Weekly Reading List

Illustration of two shelves of multicolored books

Last week's best disability reading:

You are always losing until you win!
Leah Smith, Center for Disability Rights - April 18, 2016

There are many places to learn about ADAPT and the organization's main policy issue, the "institutional bias" in long term care. But this is a particularly good overview of a simple issue that's surprisingly hard to describe simply. It's also an important reminder that all of the most important changes take time. And by time, we're talking about years, sometimes decades, not months, weeks, or a single Election Day.

DWP drew up plans to charge disabled people for fit-to-work appeals, internal documents reveal
John Stone, The Independent - April 21, 2016

It bears repeating ... anyone who is interested in the future of disability policy in the United States should spend at least some time getting up to speed on what's been happening in the United Kingdom. Even though this money-squeezing policy wasn't even introduced, it's telling that people were thinking about it. It's also no good simply being shocked and morally offended. These kinds of policies are the result of more than just personal ableism. They make total sense to people who are convinced, as an article of faith or ideology, that disability programs are being weighed down by huge numbers of people who aren't "really disabled," by some narrow, conventional definition of what disabled means. They don't necessarily oppose supporting disabled people. It's just that their concept of a "deserving" disabled person allows for maybe ten actual people in the whole country. This idea hasn't kicked in much here in the U.S., but the mindset is out there, ready to be exploited.

Blogging Against Disablism Day 2016
Diary of a Goldfish - April 1, 2016

I'm going to do this. On May 1, I'll post a piece on this blog about "ableism." It will probably be more exploration of the word itself ... how it's used and what it means to people who use it, and maybe why the word seems to make others see red. For some reason, "ableism" is a polarizing word, far more than can be explained by the emotions inherent in the actual subject. Stay tuned. I also encourage my fellow disability bloggers to write something about ableism, disability discrimination, or whatever you call it, for the May 1st Blogging Against Disablism Day.

The Joy of Trespassing
Smart Ass Cripple - April 17, 2016

I used to be underwhelmed by the "Doctors said I wouldn't live past X, but I proved them wrong!" trope in disability culture. Maybe it's because my father was a doctor. He taught me early on that most of what doctors say are educated guesses, and shouldn't be taken as absolute clairvoyant predictions, just informed advice or probability. Also, my doctors generally wanted me to do well, so I never felt I was "proving them wrong" by walking, being smart, or not dying. But once again, Smart Ass Cripple gives me a fresh take on the idea of exceeding expectations, and why it's important. I like the idea that we are "trespassing". I also think it's important to recognize that at least some doctors seem to make pessimism a kind of religion ... or at least a guiding principle ... when dealing with parents of disabled kids. Now, I am a pessimist. I like being mentally prepared for the worst, and pleasantly surprised when good happens instead. But I think maybe parenting is one part of life where pessimism isn't helpful, and when disabled kids are involved, can be really destructive.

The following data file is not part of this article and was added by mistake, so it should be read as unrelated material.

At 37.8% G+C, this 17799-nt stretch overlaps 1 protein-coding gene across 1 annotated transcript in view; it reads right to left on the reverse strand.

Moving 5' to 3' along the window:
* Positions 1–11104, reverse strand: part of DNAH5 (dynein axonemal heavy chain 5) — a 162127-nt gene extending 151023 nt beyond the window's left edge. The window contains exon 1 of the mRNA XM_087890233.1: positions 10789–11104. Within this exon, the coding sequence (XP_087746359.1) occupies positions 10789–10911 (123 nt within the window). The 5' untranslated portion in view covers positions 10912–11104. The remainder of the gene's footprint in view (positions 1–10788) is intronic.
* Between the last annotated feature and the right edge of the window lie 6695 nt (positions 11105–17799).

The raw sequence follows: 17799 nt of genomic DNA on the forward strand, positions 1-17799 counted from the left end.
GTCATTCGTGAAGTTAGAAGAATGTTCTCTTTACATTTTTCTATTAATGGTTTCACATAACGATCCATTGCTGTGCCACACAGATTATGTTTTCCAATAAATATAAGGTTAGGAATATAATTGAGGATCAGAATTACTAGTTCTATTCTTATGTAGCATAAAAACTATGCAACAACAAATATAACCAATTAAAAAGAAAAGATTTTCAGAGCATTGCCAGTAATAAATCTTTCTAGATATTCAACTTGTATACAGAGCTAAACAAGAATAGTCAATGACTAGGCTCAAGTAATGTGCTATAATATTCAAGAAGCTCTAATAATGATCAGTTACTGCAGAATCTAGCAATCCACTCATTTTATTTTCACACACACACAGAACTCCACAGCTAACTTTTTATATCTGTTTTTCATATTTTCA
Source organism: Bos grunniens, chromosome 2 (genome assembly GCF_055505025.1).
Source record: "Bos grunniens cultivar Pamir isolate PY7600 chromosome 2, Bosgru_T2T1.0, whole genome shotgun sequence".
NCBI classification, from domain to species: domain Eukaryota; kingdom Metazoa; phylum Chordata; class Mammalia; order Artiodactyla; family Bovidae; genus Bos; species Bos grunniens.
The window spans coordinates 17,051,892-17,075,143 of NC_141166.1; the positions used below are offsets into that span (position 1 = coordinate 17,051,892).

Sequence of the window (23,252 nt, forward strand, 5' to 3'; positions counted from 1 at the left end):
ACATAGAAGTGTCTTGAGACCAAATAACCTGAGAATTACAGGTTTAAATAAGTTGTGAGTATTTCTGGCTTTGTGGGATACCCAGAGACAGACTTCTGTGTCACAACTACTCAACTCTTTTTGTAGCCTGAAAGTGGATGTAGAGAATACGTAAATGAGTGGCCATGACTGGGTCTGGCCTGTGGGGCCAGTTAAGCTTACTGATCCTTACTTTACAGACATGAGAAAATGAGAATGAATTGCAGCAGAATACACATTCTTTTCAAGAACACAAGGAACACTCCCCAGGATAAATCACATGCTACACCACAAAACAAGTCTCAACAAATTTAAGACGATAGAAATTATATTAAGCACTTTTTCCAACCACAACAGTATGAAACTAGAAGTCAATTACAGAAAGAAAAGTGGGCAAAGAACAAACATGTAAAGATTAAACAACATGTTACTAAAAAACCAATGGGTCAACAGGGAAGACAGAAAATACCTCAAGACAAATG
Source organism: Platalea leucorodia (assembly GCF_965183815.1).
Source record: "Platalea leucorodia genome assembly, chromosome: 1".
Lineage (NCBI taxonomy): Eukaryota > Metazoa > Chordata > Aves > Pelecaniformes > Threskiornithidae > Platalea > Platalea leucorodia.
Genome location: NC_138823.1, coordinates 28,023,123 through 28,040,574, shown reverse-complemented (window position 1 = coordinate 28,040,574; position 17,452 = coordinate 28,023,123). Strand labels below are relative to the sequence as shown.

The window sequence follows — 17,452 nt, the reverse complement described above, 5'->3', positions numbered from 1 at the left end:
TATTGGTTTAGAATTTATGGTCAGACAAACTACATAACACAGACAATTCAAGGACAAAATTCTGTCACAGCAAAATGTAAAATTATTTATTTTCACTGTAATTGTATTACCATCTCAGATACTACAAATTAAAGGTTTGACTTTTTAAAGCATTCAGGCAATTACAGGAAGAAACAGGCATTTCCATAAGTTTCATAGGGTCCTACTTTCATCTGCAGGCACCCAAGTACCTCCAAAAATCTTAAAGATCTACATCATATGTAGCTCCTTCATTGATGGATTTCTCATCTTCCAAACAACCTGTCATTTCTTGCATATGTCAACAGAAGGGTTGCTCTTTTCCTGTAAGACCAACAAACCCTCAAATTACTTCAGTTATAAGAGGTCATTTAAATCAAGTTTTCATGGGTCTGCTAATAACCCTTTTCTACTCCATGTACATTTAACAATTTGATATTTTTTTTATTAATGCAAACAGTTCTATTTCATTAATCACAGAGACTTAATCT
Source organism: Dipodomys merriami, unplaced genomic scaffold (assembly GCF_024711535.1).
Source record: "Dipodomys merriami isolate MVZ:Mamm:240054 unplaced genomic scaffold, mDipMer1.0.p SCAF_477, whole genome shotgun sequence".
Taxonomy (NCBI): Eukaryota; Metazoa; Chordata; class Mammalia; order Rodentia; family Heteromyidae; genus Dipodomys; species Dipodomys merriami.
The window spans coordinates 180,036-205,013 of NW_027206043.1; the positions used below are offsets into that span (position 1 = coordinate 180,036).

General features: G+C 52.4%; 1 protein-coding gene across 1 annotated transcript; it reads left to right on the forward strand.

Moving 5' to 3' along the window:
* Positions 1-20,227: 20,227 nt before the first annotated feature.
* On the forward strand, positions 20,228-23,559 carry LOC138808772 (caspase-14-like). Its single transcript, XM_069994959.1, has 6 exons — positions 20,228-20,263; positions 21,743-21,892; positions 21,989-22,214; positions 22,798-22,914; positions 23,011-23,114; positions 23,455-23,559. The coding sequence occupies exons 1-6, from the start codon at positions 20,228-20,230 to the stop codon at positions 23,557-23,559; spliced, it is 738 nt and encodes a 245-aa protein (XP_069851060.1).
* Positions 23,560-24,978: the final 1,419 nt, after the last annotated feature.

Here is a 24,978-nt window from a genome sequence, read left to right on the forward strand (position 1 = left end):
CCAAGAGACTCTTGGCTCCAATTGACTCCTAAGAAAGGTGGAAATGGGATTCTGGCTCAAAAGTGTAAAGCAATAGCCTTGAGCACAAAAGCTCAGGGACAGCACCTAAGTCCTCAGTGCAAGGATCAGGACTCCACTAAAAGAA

If You Give A Mouse An Accessible Playground
Mary Evelyn, What Do you Do, Dear? - April 25, 2016

How is it that when parents of kids with disabilities write about their experiences, some make me want cry with exasperation and punch something, while others make me cry with real joy and a feeling of connecting across a mental chasm? If you think parents can't write about disability with insight and honesty, and without being maudlin, you need to bookmark "What Do You Do, Dear?" Mary Evelyn isn't all sunshine and light, nor is she all "Woe is me!" Ultimately, I think, I'm on board with whatever she's thinking and feeling because she doesn't take her situation too seriously, and because she understands better than most parents exactly where the problems and struggles of disability come from ... not from the disabilities themselves, but from all the human-made barriers that don't need to be there but so often are. That's what's missing from most of the parent writings I read.